Today, wings are essentially synonymous with sports, especially football. Hodges says September and October (prime football months) are the two busiest for his six locations, the most recent of which just opened in Conway. And few food items approach the statistics that chicken wings put up on Super Bowl Sunday, now the second-largest single day of food consumption in the United States behind Thanksgiving.
According to the National Chicken Council’s annual Chicken Wing Report, Americans downed 1.38 billion wings during the 2019 Super Bowl, up 2 percent from the year before. If that’s hard to visualize, imagine a belt of wings circling the Earth three times, enough to supply every man, woman and child in America with four of the little cluckers. Or, as the NCC put it, “If each wing were one second, 1.38 billion wings would be 44 years.”
Wings have also proven so popular as to support an entirely new foodservice industry including national chains Buffalo Wild Wings, Wingstop and Arkansas’ own Slim Chickens and Foghorn’s. Not to mention the concept being co-opted by everyone from Pizza Hut to McDonald’s.
Hodges, who’s gone toe-to-toe with all of them since launching in 2003, says the market has grown quickly both in demand and in competitors.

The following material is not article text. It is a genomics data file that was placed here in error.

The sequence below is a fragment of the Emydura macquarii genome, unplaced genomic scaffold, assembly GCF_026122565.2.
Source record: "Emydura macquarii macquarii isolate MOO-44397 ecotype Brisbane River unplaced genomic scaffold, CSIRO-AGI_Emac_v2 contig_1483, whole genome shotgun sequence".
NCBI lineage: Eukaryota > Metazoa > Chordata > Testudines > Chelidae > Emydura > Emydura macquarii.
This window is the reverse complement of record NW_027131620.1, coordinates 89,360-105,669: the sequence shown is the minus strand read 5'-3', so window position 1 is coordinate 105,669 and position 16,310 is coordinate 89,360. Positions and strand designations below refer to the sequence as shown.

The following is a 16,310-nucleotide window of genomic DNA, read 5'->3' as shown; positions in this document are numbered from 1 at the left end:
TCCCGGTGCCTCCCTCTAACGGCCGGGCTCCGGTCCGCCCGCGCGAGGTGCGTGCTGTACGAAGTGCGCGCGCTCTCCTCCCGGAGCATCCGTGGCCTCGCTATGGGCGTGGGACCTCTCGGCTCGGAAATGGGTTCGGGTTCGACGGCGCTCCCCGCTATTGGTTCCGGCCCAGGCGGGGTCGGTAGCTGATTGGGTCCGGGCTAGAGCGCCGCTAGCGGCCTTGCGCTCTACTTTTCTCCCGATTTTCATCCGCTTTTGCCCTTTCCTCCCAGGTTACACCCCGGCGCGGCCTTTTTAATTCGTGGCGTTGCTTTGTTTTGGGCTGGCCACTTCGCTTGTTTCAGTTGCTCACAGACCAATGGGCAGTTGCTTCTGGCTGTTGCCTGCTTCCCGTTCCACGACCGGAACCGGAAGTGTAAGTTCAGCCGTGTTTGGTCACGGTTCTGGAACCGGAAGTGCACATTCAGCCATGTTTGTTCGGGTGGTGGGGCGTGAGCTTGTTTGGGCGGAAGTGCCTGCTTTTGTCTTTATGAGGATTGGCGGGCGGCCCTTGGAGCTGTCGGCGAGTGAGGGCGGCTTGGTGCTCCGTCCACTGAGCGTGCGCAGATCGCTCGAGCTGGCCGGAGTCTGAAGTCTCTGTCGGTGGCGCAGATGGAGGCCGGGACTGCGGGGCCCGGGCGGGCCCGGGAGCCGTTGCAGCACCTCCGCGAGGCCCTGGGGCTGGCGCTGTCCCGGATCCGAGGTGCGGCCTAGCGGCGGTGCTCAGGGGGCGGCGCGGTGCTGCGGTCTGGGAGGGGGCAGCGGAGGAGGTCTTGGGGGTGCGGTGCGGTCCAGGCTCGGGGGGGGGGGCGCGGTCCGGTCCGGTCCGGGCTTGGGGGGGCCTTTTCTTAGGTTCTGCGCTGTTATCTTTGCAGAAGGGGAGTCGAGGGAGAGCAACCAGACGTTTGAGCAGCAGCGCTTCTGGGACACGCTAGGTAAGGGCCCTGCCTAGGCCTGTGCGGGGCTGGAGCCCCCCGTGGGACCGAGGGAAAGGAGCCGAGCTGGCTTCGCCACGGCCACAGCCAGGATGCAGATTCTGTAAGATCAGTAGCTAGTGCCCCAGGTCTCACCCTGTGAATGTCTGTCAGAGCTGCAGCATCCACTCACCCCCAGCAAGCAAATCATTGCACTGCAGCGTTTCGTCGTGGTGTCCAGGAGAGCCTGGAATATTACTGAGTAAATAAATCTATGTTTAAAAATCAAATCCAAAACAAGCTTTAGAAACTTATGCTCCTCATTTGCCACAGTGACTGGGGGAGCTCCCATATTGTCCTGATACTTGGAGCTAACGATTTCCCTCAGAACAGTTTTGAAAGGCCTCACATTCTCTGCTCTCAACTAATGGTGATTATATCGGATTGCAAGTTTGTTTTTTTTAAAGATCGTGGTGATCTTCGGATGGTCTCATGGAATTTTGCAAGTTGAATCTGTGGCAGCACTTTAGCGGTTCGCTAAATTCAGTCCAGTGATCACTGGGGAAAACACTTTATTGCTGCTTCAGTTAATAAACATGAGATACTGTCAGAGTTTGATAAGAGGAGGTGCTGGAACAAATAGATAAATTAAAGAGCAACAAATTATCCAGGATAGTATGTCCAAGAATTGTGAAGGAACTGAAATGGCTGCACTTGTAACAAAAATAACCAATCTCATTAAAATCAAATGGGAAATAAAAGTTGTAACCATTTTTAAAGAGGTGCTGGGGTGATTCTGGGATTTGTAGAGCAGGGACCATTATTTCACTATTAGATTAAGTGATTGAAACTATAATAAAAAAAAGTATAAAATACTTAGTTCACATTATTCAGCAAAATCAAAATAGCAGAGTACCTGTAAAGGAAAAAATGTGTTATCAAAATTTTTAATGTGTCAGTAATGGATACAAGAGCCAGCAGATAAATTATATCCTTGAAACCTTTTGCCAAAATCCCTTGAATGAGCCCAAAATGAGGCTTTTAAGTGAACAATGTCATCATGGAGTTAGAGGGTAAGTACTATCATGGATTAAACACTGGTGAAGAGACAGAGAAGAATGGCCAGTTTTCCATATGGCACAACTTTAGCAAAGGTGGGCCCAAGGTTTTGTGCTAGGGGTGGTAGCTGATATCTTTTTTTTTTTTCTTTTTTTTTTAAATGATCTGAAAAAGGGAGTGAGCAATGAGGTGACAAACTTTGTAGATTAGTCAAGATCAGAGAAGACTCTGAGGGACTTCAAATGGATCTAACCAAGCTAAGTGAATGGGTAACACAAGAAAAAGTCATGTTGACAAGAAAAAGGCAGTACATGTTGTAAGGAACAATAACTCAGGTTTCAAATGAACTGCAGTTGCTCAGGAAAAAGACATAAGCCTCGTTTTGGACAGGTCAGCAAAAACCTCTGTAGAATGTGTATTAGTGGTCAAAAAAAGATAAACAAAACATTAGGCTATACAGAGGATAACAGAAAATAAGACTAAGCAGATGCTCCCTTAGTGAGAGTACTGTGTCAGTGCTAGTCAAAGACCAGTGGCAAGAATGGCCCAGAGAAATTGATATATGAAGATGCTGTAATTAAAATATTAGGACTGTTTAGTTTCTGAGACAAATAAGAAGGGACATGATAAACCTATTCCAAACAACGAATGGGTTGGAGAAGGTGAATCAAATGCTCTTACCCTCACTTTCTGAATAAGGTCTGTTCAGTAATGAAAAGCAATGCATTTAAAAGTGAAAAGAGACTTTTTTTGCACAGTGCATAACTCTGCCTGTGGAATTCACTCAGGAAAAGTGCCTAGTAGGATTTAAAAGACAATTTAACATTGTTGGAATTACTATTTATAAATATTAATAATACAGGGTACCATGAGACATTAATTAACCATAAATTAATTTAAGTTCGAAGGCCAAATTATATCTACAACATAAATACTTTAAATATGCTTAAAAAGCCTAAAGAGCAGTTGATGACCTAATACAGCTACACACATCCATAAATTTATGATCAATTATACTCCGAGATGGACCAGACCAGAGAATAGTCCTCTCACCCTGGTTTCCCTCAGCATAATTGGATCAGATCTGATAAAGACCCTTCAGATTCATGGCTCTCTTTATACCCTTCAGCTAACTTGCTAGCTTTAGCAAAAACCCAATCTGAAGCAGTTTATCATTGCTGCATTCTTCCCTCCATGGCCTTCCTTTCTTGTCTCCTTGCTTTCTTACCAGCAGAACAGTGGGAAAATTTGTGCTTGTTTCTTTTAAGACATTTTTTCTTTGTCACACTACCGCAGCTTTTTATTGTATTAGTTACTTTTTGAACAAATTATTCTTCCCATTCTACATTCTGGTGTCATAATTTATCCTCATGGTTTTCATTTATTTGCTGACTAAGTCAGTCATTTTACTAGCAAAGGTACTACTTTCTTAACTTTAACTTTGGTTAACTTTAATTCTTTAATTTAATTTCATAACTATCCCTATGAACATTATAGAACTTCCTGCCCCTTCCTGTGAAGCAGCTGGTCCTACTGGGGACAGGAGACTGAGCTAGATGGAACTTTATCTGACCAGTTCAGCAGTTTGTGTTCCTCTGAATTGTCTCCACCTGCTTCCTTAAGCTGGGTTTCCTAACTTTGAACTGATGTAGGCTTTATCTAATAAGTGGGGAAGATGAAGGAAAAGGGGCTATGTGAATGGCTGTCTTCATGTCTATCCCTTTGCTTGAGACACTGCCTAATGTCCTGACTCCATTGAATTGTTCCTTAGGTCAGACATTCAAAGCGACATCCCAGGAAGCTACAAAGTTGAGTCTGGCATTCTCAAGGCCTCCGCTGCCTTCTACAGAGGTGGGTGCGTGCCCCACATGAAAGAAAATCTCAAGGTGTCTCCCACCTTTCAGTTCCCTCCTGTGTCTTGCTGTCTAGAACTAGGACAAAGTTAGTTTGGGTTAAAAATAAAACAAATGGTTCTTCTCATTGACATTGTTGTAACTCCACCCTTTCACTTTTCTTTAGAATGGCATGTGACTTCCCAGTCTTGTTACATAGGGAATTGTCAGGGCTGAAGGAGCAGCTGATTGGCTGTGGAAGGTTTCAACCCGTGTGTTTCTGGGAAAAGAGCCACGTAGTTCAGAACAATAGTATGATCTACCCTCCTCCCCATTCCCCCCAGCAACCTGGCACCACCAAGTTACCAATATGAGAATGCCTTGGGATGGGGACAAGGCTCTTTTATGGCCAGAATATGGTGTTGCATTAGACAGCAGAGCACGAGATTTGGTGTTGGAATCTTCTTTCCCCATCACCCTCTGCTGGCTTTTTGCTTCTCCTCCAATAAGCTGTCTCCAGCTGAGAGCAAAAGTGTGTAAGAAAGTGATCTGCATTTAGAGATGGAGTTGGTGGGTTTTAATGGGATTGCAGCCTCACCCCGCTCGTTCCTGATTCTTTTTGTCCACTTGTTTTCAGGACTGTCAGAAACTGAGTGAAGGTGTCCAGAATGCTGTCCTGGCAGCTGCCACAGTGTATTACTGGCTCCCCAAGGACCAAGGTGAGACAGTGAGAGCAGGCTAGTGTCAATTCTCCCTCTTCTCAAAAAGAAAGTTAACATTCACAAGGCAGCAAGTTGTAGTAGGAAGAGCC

“At the time we started looking at this idea in Northwest Arkansas, there was not a Buffalo Wild Wings in the market. There was not a wing concept other than Hooters at that time,” he says. “Slim Chickens had opened a year before we did in 2003, but they’re more of a fast food. There was not really a full sports bar concept that specialized in wings with the TVs and all that [as we did].”
“Now, the market is pretty saturated, and the real estate is pretty expensive. We’re at the end of a business expansion cycle right now, so we’re just focusing on operations, our product, our quality. It’s kind of where we’re at until the market shakes out a little bit.”
THE FIRST RULE OF CHICKEN WINGS:
Don’t Try This At Home
Chicken wings look simple, but home cooks trying to replicate the bar food experience at home are to be warned: you likely don’t have the equipment to pull it off.
“The difficulty at home is, you can’t really get the grease hot enough,” says Jeff Hodges, of Arkansas-based Foghorn’s Wings, Burgers and More. “There’s a lot to be said for the commercial deep fryer, it just makes such a better product. The product is crispier, and it just tastes better in a commercial application. FryDaddys, doing it yourself on the stove or even putting them on the grill is just not the same.”
Home cooks could likely have more luck coming up with their own sauce recipes, but with so many to choose from at most local wing joints, why bother? Foghorn’s, for instance, offers breaded or unbreaded wings with six different rubs and 50 sauces to choose from. So many flavors, in fact, that even the owner can’t narrow it down to just a few favorites, let alone one.
“I’ve got 15 to 20 sauces I really like,” Hodges says. “But my go-to’s are normally habanero honey or habanero sweet barbeque. I tend to like mine a little spicier.”
Find Foghorn’s at foghornswings.com.